–Great Stone Face 1912
    –Letters From a Self-Made Merchant to his son 1903

    There is another company called BiblioLife that publishes the 1912 Great Stone Face. The printing quality is terrible.

  4. Well…if it's not that great, it is sufficient enough for me. I bought one, flipped through every page…all seems legible…I enjoy a bound copy for $8. Beats printing or reading on my phone. 🙂

  5. By the way, this 1931 Alice is not really pure Anniversary shorthand. They made a few revisions per page to pre-Anniversary 1919 Alice without changing page/line endings or illustration positions. They left a lot of pre-Anniversary shorthand unchanged for this modified 1931 version.

    For example, look closely at "You are Old, Father William." pre-Anniversary indicates "ld" in "old" by lifting the tail of the "L" off the line according to the 1916 Gregg Manual. Anniversary indicates "ld" by curling the tail of the "L" instead. Notice in the 1931 version that they did not bother to change every occurrence of "Old" in that poem to reflect the new Anniversary method. There are many more examples like this. That book was just too long to completely re-write for Anniversary Shorthand.

    The only other modified pre-Anniversary Gregg novel created for Anniversary in this manner was the 1930 version of "The Diamond Necklace." In 1933 that book was completely re-done by Winifred Kenna Richmond. All of the other Anniversary novels were completely redone by Winifred Kenna Richmond with brand new Shorthand plates.

    The Sign of the Four never got past a 1915 version that matched the 1902 manual. At 188 pages, that was too difficult to re-write. Yet they kept selling that long after the Anniversary manual came out.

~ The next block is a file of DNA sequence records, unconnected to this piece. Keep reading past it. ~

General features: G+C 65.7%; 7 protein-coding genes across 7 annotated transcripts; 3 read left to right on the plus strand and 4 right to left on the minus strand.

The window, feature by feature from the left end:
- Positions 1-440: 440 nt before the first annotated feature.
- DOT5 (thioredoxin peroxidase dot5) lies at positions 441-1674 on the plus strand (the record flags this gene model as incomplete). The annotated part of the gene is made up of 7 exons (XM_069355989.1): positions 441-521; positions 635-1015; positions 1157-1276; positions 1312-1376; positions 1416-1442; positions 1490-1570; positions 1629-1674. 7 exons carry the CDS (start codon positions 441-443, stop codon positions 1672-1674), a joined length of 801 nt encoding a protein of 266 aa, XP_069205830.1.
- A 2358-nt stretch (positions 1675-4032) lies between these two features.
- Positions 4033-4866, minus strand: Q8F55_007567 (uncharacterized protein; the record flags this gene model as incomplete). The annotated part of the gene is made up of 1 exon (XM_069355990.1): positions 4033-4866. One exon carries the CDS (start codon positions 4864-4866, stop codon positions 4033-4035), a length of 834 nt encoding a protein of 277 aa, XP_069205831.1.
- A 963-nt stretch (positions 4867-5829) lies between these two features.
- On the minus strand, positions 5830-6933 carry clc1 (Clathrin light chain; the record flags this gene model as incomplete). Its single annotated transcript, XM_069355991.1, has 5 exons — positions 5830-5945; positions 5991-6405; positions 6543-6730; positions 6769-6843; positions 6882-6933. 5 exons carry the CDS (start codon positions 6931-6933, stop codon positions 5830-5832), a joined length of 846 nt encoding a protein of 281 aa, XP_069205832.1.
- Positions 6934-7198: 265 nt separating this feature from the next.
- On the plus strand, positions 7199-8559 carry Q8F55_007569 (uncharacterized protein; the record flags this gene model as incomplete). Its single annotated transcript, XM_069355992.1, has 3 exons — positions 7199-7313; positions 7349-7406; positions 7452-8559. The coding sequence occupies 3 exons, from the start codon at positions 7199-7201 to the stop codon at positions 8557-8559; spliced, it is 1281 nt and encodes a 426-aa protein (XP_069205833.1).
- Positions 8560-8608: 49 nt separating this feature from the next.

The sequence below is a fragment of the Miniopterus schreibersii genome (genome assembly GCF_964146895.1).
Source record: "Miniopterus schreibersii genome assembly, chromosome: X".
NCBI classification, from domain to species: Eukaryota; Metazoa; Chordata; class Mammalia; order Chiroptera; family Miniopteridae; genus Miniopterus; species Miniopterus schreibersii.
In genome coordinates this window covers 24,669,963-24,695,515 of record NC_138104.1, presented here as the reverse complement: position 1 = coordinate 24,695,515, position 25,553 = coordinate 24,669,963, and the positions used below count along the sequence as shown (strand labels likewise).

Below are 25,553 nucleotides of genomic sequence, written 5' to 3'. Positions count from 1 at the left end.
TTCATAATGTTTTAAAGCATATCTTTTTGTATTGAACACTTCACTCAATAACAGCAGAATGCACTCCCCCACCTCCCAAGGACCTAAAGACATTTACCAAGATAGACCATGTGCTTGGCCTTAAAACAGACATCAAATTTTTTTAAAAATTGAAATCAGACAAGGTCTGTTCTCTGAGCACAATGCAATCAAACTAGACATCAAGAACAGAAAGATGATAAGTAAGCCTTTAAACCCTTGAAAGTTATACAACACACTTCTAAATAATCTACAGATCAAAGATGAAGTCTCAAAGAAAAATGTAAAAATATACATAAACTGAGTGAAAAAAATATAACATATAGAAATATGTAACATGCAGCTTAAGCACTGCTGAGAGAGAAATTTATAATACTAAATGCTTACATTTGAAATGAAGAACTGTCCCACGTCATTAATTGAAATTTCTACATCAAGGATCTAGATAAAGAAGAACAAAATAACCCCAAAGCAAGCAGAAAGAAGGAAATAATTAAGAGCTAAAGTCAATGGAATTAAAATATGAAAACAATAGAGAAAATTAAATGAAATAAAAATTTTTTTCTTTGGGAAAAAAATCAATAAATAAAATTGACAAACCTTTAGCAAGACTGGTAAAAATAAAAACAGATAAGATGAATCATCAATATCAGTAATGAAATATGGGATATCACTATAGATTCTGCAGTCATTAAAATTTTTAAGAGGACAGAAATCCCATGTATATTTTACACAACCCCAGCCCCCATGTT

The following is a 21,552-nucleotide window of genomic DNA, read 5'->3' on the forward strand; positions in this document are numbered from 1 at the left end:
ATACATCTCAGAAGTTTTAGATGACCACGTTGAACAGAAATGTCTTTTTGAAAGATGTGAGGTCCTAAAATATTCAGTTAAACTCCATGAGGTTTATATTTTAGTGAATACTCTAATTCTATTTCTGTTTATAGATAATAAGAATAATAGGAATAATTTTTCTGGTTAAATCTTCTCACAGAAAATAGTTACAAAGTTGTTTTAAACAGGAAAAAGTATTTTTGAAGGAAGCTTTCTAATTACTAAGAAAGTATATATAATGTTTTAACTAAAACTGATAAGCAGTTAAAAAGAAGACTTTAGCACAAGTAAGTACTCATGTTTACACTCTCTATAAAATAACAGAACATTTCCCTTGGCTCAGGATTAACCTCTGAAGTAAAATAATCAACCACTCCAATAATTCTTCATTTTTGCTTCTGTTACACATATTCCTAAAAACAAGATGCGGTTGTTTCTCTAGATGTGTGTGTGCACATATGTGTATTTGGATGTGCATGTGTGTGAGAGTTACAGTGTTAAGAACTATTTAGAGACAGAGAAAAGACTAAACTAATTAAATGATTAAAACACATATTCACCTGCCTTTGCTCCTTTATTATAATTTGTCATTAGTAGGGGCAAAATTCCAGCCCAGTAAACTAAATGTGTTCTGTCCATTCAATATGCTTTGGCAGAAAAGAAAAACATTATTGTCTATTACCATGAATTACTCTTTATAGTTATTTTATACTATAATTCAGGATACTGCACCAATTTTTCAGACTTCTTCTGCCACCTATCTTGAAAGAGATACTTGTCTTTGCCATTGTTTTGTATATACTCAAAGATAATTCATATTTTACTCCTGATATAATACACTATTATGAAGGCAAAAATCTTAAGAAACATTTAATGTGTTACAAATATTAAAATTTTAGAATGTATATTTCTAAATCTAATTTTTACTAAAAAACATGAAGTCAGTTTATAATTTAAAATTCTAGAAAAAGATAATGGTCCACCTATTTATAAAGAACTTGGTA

6. There's no curling of tails in the ld stroke in Anniversary (and in fact, according to theory, there shouldn't be any curling in any series!): the stroke is supposed to be written the same way in both Pre-anniversary and Anniversary, with a lifting of the end. I agree with you that the lifting of the pen shown in the 1916 manual with that stroke is less pronounced (more subtle) than in the Anniversary manual, but that's more a matter of style and not a change in theory. Moreover, Florence Ulrich made this point clear in the penmanship series in The Gregg Writer for Anniversary: the ld is written with a swing of the pen upwards. They changed the wording in the Anniversary series to read "an upward turn" as expressed in paragraph 136, instead of "raising the end" as expressed in paragraph 97 of the 1916 manual to make it clearer, but they did not intend to change the stroke. The stroke is supposed to end tapered and not with a curl. Severe curling of the pen came when Charles Rader started writing the plates. His style, which is remarkably regular and very consistent, completely changed the appearance of that particular stroke and in my opinion made it less pretty. The change is more noticeable in the Series 90 book, even though the theory reads exactly as it reads in Anniversary. He curves both the ld and the rd to exaggerate it.

    I have a Simplified book with plates written by Astrid Ramsey (whose style is very similar to Mrs. Richmond), and she kept the same swing upwards (no curling) for both the rd and the ld strokes, and it looks beautiful. I don't recall ever seeing Mrs. Richmond curling that stroke: raising it, yes, curling it, no. Check the word "gold" in the Anniversary dictionary. If she would have curled the stroke, the derivatives of the word "gold" would be hard or nearly impossible to write.

  7. "Curling" was a bad choice of words on my part for 1929 Anniversary "LD." I definitely see this as a difference in theory, not just style, between the 1916 and 1929 manuals for "LD." This is clearly expressed in the wording and differences in how the example words appear. Look at the word "old" in both examples. In 1916, LD is created by raising the end of the L up off the line. In 1929, LD is created by changing the shape of the L with an upturn at the end. The most likely reason this was changed was that it was difficult to tell if the L was raised off the line, especially in books that did not have ruled lines.

    #97 in the 1916 Manual – "The combination ld is expressed by raising the end of L."